Bonding While Bottle Feeding: How to Maintain the Intimacy

There’s nothing quite like the bond between mother and child. In fact, it’s arguably the most intimate connection possible between two living beings. It’s only natural that when time comes for a mother to begin to resume her duties outside the nursery, the fear of tarnishing that bond begins to rise. As a child moves from breastfeeding to bottle feeding, the question becomes even more real. Is it possible to maintain that sacred bond while introducing baby to the bottle?

Of course it is; just as it’s possible to maintain that bond as a child enters preschool, goes on his or her first sleepover, or even treks off to college.  The key lies in how it’s done – gradually and with great care.

Start Slow

One popular means for making this particular transition is with combination feeding or partial weaning. Just like the name implies, this process involves introducing bottle feedings while still continuing with regular breastfeeding. You can begin as early as six weeks or once you establish a regular breastfeeding schedule.

It may take time for your baby to accept milk from a bottle, but patience is key. So long as the mother is introducing the bottle, the likelihood that the child will accept it is much greater.

At the same time, because daily breastfeeding sessions are part of the partial weaning process, a new mother can reinforce that intimate bond. In fact, alleviating the stress of multiple breastfeeding sessions throughout the day actually allows the mother to be more present and available to connect with her child.

Before beginning any change, however, be sure to talk to your doctor to make sure it’s appropriate for you and your little one. If you do opt for formula, be particularly discerning. Choose FDA-approved organic infant formula, such as HIPP formula, Holle formula, and Lebenswert formula.

Make Each Feeding Count

Another way to solidify the bond while bottle feeding is to make each feeding – whether from breast or bottle – more than just an act of physical nourishment. Think of it like a practice of meditation or mindfulness, a sort of “date” between you and your child.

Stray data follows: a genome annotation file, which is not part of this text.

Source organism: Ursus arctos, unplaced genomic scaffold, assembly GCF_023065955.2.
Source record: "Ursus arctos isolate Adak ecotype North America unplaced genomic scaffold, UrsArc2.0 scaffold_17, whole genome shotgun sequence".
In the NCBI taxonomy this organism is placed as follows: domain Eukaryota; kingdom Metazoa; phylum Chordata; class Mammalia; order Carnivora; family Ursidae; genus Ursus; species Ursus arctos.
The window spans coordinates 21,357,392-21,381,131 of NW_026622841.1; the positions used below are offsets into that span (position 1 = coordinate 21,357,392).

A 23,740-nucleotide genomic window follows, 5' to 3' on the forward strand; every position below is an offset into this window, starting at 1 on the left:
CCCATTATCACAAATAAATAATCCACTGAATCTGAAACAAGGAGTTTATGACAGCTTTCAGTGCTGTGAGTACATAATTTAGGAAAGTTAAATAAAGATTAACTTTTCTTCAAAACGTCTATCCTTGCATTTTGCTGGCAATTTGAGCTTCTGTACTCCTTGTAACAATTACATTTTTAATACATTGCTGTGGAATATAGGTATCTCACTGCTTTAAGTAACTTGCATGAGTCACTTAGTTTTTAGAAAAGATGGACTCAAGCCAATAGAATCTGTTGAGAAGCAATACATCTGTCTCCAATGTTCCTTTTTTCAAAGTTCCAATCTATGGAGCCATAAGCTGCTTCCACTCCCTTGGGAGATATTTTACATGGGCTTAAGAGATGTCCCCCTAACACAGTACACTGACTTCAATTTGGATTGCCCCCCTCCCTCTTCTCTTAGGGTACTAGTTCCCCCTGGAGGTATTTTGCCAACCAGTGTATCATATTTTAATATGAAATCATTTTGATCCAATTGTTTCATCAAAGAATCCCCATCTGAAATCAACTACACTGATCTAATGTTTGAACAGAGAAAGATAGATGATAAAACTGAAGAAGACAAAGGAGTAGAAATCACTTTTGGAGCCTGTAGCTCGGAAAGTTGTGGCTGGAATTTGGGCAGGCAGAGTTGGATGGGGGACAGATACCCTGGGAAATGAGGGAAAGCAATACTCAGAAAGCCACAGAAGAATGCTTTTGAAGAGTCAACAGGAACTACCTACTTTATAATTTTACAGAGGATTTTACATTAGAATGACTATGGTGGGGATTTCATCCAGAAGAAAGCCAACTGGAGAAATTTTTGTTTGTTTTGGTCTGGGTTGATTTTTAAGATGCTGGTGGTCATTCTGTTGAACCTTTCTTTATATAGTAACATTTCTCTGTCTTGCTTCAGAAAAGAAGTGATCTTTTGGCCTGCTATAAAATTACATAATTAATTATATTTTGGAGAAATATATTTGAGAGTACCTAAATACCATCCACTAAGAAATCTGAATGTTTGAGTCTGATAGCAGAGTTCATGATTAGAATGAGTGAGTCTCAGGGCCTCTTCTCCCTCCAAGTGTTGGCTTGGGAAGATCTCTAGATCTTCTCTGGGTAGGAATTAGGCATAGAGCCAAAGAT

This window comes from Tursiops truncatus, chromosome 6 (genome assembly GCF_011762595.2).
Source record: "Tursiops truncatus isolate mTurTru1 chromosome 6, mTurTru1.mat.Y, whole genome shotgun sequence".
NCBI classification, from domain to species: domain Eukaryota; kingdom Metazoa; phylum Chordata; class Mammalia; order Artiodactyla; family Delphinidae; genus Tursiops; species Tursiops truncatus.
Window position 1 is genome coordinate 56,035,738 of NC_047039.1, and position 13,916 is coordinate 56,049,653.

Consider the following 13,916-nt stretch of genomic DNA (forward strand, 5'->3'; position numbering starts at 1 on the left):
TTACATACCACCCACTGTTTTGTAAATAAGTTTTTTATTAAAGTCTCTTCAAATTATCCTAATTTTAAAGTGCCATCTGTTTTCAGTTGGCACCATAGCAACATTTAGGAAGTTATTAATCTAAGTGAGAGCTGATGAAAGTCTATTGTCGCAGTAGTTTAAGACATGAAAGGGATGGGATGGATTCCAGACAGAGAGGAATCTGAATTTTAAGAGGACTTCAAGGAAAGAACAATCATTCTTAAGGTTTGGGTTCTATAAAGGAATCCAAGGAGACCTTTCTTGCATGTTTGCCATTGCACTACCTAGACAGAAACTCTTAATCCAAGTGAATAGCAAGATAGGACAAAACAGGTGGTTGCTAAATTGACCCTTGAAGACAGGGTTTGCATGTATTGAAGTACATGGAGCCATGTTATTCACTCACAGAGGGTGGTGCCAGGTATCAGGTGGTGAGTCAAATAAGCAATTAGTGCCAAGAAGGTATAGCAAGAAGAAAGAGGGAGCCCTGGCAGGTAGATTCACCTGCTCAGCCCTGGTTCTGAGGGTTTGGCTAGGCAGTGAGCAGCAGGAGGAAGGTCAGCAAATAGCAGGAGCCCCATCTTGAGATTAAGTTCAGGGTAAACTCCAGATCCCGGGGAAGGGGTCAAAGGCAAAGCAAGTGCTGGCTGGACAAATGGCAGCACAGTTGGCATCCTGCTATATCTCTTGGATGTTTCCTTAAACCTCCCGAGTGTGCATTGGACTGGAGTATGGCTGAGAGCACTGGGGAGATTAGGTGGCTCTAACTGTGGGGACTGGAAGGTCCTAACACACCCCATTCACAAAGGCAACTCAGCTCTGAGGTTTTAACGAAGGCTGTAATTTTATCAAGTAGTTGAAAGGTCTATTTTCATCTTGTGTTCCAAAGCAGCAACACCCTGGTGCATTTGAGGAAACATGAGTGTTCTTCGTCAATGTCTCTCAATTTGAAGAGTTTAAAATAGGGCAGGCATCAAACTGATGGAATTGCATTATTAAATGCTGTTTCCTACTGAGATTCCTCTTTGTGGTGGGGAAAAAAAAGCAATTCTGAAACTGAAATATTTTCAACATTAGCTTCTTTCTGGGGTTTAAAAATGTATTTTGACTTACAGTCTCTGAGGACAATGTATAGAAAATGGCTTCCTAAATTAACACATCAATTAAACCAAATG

Pick times when you’re both relaxed, create a soothing environment, and maybe even put on some calming music to reinforce a loving atmosphere each time you feed. This will ensure that each act of feeding between mother and child, even if it is less frequent, is still special.

A few more tips include turning off your television, putting away your phone and all other distractions, talking to your baby, and putting in the effort to make it a special time just for the two of you. Removing excess clothing and encouraging skin-to-skin contact also strengthens the intimate feel of each feeding. The closer you can get to your baby, the better.

Lastly, leave your guilt behind. Many moms struggle with feeling of failure because they cannot solely rely in breastfeeding alone for whatever reasons. Remember that moms are humans too, and no matter why you chose to introduce a bottle, you are no less of a loving parent for doing so. Those feelings of guilt only take away from your time with your child and should be left outside the nursery.

Just remember that introducing bottle feeding into your baby’s life is a necessary part of a growing child’s life – and yours. The bond that exists between mother and child is and always will be a sacred one.  Adding bottle doesn’t mean you are losing or lessening that connection.

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